Having recently returned from the 14 day Masai Mara & Gorillas overland camping tour with Nomad Africa Adventure Tours I don’t quite know where to start. WOW, what a trip! Interacting with the local Masai, cycling through Hell’s Gate National Park (where you may recognise a few scenes from the romantic drama ‘Out of Africa’), visiting the local school & orphanage at Lake Bunyonyi (run by the ‘Loving Hearts Helping Hands’ charity), Gorilla trekking in Bwindi (bucket list check!!), the sunset cruise along the Kazinga Channel (an optional “must”), and white water rafting the mighty Nile River were all phenomenal experiences and highlights I will never forget.
Our journey began in Nairobi, the capital of Kenya, where after several “bush-stops” and around seven hours of driving (the overland trucks are slower than the smaller safari vehicles) on some bumpy roads, we arrived at our first destination; the famous Masai Mara National Reserve where several prides of lion, giraffe, buffalo, wildebeest, a little family of elephants and cheetah were just some of our wildlife highlights. This is also where we were able to visit and interact with a local Masai Village where they showed us some of their dances, taught us how to start a fire rubbing two sticks together, and invited us into their homes. I really recommend this experience.
The next day, after our morning game drive, we left the Mara and continued onto Lake Naivasha where we set up camp on the banks of the lake, hoping the electrified fencing would keep the hippo community out. Our camp was located a few kilometres down the road from the Hell’s Gate National Park so we all opted for the optional bicycle excursion through the Park; home to over 100 bird species and a variety of game including klipspringer antelope, hartebeest, Thomson’s gazelle, zebra, buffalo (which we were quite happy not to see), and a healthy population of baboons and vultures! Lake Nakuru – one of the Rift Valley soda lakes – was our last stop in Kenya before we entered Uganda. We saw an amazing amount of game including both white and black rhino, Rothschild giraffe, lion, buffalo, flamingos (synonymous with Lake Nakuru), hippo, warthogs, baboons, and yellow-billed storks to name just a few.
The next four nights of our tour were spent on the banks of Lake Bunyonyi; at approximately 6500ft deep, it is the deepest in Uganda. It is also one of the few lakes in the region which is free of bilharzia and safe for swimming, so we all took full advantage of that opportunity in the midday heat. This was also our base from where we trekked up to the local school and spent a morning singing and dancing with the kids, hired a boat and local guide to take us around the many islands dotted around the Lake, as well as where we trekked to see the gentle giants of the Bwindi Impenetrable Forest. Bwindi Impenetrable National Park – a UNESCO-designated World Heritage Site – is located in Southwestern Uganda, situated along the Democratic Republic of Congo border next to the Virunga National Park. The park is home to around 120 species of mammals, almost 400 species of birds, as well as endangered species.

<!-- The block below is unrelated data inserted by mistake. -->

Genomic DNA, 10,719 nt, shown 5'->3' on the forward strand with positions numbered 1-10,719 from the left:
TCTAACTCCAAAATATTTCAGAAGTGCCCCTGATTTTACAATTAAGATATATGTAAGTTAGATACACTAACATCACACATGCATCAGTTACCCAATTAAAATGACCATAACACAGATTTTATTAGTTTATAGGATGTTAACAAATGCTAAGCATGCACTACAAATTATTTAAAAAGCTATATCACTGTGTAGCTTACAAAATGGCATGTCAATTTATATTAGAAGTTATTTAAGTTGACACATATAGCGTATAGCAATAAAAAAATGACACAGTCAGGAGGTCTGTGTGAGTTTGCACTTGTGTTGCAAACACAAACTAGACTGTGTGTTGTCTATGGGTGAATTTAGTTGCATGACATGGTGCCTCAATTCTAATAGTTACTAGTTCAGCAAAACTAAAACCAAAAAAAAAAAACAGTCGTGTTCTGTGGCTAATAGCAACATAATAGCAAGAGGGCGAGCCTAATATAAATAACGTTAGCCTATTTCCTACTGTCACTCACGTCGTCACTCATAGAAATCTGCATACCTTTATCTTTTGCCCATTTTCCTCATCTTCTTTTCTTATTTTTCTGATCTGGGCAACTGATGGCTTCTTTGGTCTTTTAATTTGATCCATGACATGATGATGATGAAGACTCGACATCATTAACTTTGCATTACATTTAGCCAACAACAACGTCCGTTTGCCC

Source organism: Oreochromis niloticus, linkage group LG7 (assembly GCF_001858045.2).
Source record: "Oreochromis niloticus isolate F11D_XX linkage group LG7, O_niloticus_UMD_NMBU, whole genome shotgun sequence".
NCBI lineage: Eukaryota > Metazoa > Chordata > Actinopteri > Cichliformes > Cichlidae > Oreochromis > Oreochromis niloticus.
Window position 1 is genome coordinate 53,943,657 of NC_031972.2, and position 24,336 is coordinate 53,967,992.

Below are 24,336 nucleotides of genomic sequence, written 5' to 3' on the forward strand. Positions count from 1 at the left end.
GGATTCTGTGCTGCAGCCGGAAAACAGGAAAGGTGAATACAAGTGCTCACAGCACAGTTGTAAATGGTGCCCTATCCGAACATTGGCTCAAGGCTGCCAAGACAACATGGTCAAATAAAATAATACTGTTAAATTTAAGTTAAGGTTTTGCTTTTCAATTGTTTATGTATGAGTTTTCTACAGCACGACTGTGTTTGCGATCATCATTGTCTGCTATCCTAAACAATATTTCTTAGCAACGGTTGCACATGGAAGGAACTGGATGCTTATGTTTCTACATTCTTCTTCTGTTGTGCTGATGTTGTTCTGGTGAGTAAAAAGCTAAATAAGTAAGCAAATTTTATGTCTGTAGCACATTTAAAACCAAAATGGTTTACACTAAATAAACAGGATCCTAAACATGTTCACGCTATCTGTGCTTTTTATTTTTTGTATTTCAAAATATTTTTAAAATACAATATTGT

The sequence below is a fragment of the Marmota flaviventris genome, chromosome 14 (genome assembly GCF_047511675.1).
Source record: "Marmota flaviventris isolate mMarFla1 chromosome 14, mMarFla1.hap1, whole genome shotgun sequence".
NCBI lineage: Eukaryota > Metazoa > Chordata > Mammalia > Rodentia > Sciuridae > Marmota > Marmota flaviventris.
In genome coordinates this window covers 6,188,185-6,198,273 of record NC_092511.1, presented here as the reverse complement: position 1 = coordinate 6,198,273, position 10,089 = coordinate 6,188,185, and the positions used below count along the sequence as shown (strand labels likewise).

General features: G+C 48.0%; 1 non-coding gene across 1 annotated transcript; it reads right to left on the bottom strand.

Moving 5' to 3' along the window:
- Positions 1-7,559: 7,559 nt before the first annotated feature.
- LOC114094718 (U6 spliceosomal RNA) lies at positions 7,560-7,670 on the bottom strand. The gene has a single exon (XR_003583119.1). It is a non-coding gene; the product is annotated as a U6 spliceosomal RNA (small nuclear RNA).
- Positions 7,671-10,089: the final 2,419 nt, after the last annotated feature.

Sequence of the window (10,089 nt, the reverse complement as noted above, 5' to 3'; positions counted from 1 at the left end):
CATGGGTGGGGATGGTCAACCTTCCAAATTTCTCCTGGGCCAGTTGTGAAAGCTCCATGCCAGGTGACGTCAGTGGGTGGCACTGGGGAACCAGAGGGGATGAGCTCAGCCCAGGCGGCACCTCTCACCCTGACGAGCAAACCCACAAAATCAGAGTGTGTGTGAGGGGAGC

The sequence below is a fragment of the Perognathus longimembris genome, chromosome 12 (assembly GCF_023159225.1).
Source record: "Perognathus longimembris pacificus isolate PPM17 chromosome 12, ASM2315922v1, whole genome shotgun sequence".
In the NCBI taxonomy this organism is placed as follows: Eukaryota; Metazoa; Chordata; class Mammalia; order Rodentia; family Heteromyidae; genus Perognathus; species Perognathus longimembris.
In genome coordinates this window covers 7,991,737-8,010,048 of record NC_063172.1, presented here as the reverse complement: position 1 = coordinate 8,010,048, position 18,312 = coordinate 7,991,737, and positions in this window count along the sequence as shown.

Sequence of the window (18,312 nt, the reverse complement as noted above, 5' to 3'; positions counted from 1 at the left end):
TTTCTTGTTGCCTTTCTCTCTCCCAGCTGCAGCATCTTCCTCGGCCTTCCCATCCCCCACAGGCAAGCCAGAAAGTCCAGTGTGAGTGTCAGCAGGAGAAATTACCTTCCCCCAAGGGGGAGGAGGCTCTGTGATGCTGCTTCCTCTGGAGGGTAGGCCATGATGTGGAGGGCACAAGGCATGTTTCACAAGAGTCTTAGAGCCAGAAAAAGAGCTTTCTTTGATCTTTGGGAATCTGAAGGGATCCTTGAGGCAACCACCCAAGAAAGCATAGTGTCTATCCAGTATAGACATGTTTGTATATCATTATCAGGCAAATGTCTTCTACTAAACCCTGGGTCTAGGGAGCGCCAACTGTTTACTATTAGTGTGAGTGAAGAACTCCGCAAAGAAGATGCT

On the day of our trek it was an early 5:30am departure from Lake Bunyonyi for our two hour drive to Bwindi where we were greeted by our friendly-faced guides and told which family we would be trekking; mine were the Oruzogo’s, a troop 22-strong (of which we were fortunate to see 15). Fully stocked with sufficient water (at least two litres is recommended), some trail snacks, and double checking (several times) that our camera flashes were off, we set off on what was to be an hour uphill trek, which found us more often than not on all fours climbing up the steep embankment. But the sweat and tumbles were well worth it when, just as we made it to the top, I was met by the Silverback (the alpha male) who barely seemed to notice our presence. Within a few minutes we were surrounded! Having had the gorilla trekking on my bucket list for quite some time I felt quite emotional and overwhelmed! What a day; definitely one of the main highlights of the trip!
After all the excitement of the gorilla trekking we set off to the Queen Elizabeth National Park; well known for its tree-climbing lions, which was a first for me! The Park extends from Lake George in the Northeast to Lake Edward in the Southwest, and includes the Kazinga Channel that connects the two lakes. Having been told of the buffalo, crocs, hippos, elephants and various birdlife often seen on the sunset Kazinga cruise, we didn’t need much convincing and boarded the boat for our two hour cruise. We were not disappointed; all the boxes were ticked!
The final stop on our itinerary was Jinja; the second largest town in Uganda, and home to the adrenaline-pumping grade 5 white water rafting on the mighty Nile river! This was an opportunity I just couldn’t miss out on, one which I can now say was one of the single most amazing things I’ve ever done! ‘Nile River Explorers’ offers fun for the whole family; whether you’re after the grade 5 rafting, kayaking, jet-boating, or even just a relaxing cruise down the river, I highly recommend them!
It must however be mentioned that this was a no-frills overland camping adventure. If you can’t live without your hairdryer, don’t like getting your nails dirty, easily lose your sense of humour, and camping isn’t your thing, then rather save a bit longer and opt for an accommodated tour.
Written by, Nicky Searle: www.uyaphi.com